The US president has visited each of the sites where hijacked planes crashed in 2001, honoring the victims of the devastating attacks
World marks 20th anniversary of 9/11 attacks
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People around the world commemorated the 9/11 terrorist attacks, which left 2,977 people dead in 2001.
Biden visits the Pentagon
The US president visited the Pentagon at the end of his busy schedule commemorating the attacks of September 11, 2001.
The president saluted as a bugler played Taps, the US military funeral tune along with his wife First Lady Jill Biden.
Vice President Kamala Harris and her husband Doug Emhoff stood alongside Biden as he laid a wreath at the Pentagon 9/11 memorial to mark the place where 125 people lost their lives.
The US president has now visited each of the sites where hijacked planes crashed in 2001, honoring the victims of the devastating attacks
"We never forget the children who have grown up without parents. Parents who have suffered without children. Husbands and wives who had to find a way forward without their partners. Brothers, sisters, loved ones. Jill and I hold you close in our hearts," tweeted Biden earlier in the day.
Biden began the day in New York, where he and first lady Jill Biden attended a ceremony at the site where the World Trade Center's twin towers once stood before planes struck the buildings and caused them to collapse.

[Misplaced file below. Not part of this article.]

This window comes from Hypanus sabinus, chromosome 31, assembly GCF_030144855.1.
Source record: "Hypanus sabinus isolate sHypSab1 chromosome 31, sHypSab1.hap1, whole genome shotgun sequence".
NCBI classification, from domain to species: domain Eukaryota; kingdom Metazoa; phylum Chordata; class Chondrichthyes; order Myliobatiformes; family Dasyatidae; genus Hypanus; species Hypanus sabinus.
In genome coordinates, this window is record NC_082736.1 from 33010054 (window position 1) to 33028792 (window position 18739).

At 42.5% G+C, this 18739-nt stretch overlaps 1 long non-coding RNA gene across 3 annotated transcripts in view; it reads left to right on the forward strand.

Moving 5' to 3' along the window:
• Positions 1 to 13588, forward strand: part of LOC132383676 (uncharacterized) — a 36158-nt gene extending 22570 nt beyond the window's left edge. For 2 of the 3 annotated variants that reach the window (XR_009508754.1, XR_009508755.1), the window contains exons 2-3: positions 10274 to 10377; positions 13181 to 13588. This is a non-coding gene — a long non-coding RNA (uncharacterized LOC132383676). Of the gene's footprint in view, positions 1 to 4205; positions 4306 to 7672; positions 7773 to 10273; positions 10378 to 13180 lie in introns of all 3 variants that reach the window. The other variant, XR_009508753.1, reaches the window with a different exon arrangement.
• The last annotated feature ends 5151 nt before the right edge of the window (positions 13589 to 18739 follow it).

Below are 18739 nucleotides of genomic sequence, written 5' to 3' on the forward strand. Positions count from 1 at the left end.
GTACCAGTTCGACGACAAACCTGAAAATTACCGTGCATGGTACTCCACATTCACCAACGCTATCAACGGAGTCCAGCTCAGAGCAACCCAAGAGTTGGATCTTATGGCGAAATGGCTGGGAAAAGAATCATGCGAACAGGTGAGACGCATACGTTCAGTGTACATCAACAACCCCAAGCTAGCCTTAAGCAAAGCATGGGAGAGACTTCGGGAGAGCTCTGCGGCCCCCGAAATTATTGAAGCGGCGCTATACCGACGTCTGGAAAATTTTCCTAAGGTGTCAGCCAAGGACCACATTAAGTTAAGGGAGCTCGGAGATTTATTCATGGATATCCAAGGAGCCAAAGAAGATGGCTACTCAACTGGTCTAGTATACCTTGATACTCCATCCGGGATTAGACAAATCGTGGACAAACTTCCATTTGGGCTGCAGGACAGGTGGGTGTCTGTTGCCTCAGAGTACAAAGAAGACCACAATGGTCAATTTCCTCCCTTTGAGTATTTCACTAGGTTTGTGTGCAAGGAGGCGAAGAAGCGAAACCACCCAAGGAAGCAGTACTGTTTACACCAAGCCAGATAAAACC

They then flew to Shanksville, Pennsylvania, where the president laid a wreath at the Flight 93 National Memorial, where names of the deceased are etched on a marble wall.
In the last few minutes, Biden visited the Pentagon, the symbol of US military might that was pierced by another of the planes that were used as missiles that day.
The president was not scheduled to deliver remarks at any of the sites. He released a video on Friday to express his condolences to the loved ones of the victims and highlight the national unity that resulted, at least initially, after 9/11.
Survivor recalls stairwell 'shaking so violently'
Joseph Dittmar was in the South Tower of New York's World Trade Center when the first hijacked plane hit the North Tower. He managed to get out by running down 105 flights of stairs.
He told DW what happened when the plane struck: "The fire stairwell that we were inside, the concrete bunker started to shake so violently from side to side, the handrails breaking away from the wall, the concrete spidering out, the steps were like waves in the ocean under our feet."
He then described a "heat ball blowing by as we smell jet fuel… This stairwell is just rocking back and forth. It felt like forever, it was seconds, maybe a minute. When it settled, you would have thought there would have been pandemonium, but we responded with just stunned silence."
Dittmar said those who got out are still haunted by the attacks, 20 years on: "We see, hear, smell, feel this every day and it's something that's in our hearts and souls. In order to move forward, we have to manage it, we need to be strong and powerful as we can," he said.
New al-Qaeda video surfaces
Al-Qaeda released a new video of the terror group's leader Ayman al-Zawahiri on Saturday – the 20th anniversary of the 9/11 attacks. The one-hour video was an apparent bid to refute rumors about al-Zawahiri's death after reports emerged in November suggesting he had died of natural causes.